This one time, at band camp, my friend hijacked an elevator and had a disco. Seriously. In order to use the elevator, you had to boogie with the best of ‘em. These shenanigans continued for a few hours and even moved into the dorm lobby. Non-stop disco; bands from all over the country joined in and it turned into a regular old Saturday Night Fever. This…this is why marching band; because at the end of the day everyone wants to belong. Everyone spends high school searching for their place; whether it is sports, drama, academics, or music. Some of us find it, some of us don’t. What I can tell you is that marching band changed my life, and I can’t even play an instrument.
guard girl

I spent years in other activities. Cheerleading, girl scouts, pageants; I tried my hand at horses, archery, fishing, and even jousting. Okay, I am just kidding about the jousting. But seriously, singing and dancing were the only things I really enjoyed. Both required no team or group effort. You see, kids are cruel and being a tomboy on a cheerleading team can lead to some nasty name calling and seclusion issues. It doesn’t matter that I had been to nationals more times than most of them could count. They hated me on principle. I’m not the only kid who had this problem; sometimes mean girls and boys decide it’s a great idea to pick on the people who are different. So after eleven years of hard work, and seven national titles, I quit cheerleading. I walked away from the team of fifty people who made being a human being feel like terrible curse.


I walked onto a team of eight. Eight girls, all from very different backgrounds, who decided, let’s try something new. I joined my high school’s color guard.


Color guard are the people with the flags and the rifles that make the marching band look pretty. We dance, and twirl and do all sorts of cool stuff. I learned a lot 2010in color guard. We competed, and won State. That though, isn’t what I wanted to tell you. What I wanted to say, reader, is that these girls were the most accepting people I had ever met. We all had each other’s backs, even if we weren’t friends, because at the end of the day we were a team. In the group of fifty girls I couldn’t find a single one who cared as much as these eight girls. The best part though was that they didn’t just come with themselves; they came with an entire marching band attached. It was the band family. The director was the parent, the winds/brass were teenagers, the percussion were the children. Seriously though, these people made up a group that made you feel at home. For some of us growing up, it was the closest to home we ever felt. The most accepted and loved, and the bonds made in this one, or four seasons, changed lives, and made life worth living.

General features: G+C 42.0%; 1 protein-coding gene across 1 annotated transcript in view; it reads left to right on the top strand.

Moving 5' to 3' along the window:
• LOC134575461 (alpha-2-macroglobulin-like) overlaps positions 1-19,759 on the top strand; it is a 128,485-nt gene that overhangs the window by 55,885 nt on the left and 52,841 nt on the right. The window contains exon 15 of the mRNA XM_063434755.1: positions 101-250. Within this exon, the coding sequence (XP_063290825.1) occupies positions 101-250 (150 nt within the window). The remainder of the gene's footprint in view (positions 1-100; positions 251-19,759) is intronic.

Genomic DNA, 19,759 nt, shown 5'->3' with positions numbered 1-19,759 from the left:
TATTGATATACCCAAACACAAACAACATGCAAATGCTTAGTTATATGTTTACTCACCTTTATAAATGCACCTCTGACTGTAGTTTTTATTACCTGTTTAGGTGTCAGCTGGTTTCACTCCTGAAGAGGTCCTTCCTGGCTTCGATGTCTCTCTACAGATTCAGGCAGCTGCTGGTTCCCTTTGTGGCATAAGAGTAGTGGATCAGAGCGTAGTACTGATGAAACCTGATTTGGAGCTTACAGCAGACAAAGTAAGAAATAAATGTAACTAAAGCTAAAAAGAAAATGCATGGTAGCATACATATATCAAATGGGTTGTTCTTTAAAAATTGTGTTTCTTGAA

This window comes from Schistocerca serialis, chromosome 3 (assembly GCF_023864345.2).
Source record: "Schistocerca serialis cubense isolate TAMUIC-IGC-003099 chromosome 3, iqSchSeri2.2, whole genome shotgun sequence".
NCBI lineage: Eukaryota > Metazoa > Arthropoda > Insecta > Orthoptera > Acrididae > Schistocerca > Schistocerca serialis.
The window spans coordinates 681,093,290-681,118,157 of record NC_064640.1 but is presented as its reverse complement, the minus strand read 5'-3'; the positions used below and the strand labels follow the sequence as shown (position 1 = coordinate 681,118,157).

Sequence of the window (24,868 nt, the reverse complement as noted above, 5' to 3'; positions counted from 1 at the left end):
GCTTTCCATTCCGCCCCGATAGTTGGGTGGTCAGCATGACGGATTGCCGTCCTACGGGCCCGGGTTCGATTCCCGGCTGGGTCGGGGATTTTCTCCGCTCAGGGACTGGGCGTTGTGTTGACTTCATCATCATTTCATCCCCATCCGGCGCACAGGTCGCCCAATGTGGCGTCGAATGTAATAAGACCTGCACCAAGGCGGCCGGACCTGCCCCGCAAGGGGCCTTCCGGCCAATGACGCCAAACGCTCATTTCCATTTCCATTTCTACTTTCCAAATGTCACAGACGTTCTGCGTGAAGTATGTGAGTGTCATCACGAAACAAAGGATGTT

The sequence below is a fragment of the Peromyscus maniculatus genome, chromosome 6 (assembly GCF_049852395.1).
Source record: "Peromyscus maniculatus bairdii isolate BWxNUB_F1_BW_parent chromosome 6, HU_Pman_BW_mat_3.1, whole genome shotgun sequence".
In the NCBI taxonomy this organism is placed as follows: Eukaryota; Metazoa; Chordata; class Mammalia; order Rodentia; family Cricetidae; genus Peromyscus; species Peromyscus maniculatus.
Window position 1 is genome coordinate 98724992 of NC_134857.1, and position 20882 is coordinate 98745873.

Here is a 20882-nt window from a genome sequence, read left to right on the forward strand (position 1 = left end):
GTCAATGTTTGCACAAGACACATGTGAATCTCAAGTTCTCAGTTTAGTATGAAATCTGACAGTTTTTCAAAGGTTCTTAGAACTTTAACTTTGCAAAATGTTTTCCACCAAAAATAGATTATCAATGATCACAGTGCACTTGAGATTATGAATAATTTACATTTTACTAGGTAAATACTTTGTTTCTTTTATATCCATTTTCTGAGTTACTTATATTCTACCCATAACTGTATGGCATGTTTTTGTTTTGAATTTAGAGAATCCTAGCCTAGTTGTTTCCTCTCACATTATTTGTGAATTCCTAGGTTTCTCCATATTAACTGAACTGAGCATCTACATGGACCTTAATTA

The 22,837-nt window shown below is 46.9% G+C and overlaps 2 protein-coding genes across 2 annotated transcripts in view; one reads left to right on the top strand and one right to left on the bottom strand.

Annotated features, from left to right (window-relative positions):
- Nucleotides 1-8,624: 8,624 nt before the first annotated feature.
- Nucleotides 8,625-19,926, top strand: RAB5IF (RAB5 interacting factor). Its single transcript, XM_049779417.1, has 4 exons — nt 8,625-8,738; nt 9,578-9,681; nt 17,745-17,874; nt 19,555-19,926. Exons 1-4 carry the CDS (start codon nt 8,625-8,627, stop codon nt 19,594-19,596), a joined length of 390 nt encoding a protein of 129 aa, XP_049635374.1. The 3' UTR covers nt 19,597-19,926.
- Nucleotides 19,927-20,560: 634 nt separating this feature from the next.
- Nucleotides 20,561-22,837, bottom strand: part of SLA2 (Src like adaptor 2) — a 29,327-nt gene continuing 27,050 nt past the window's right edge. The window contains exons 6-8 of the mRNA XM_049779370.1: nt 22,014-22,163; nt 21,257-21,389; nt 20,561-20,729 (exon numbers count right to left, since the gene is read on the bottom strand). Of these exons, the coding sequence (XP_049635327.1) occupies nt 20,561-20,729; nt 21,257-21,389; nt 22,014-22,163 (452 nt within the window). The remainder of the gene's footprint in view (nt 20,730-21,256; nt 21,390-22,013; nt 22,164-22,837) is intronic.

So, ‘this one time at band camp’, is a big joke right? But seriously, this one time, at band camp, I found the best family I’ve ever known.

By Eric Finlayson, RMU Student. 

Easter brunch in Chicago is a beautiful thing when the weather gods have lined up and allowed Chicagoans to have great sunny Spring weather. However, for a chef, it’s a 3 day weekend in the kitchen of extensive work and preparation. I work for Redstone Restaurant in Oakbrook Terrace and we do breakfast, brunch and dinner on Easter; breakfast and brunch are the big sellers.